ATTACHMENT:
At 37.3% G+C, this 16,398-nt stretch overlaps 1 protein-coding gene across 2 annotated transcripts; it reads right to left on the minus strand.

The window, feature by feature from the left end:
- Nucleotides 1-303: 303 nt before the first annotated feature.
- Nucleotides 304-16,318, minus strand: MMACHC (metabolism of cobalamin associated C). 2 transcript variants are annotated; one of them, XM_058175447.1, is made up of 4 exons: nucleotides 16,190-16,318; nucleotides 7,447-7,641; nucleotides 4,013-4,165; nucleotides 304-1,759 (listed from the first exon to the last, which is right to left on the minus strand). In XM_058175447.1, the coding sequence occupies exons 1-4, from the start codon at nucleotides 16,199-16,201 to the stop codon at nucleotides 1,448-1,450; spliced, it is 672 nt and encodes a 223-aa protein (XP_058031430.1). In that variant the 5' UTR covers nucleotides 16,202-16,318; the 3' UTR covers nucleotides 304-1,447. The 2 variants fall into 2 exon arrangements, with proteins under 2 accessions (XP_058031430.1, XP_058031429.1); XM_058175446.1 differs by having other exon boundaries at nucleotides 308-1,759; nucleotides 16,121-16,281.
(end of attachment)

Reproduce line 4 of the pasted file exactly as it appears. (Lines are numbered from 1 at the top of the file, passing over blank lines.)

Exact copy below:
- Nucleotides 304-16,318, minus strand: MMACHC (metabolism of cobalamin associated C). 2 transcript variants are annotated; one of them, XM_058175447.1, is made up of 4 exons: nucleotides 16,190-16,318; nucleotides 7,447-7,641; nucleotides 4,013-4,165; nucleotides 304-1,759 (listed from the first exon to the last, which is right to left on the minus strand). In XM_058175447.1, the coding sequence occupies exons 1-4, from the start codon at nucleotides 16,199-16,201 to the stop codon at nucleotides 1,448-1,450; spliced, it is 672 nt and encodes a 223-aa protein (XP_058031430.1). In that variant the 5' UTR covers nucleotides 16,202-16,318; the 3' UTR covers nucleotides 304-1,447. The 2 variants fall into 2 exon arrangements, with proteins under 2 accessions (XP_058031430.1, XP_058031429.1); XM_058175446.1 differs by having other exon boundaries at nucleotides 308-1,759; nucleotides 16,121-16,281.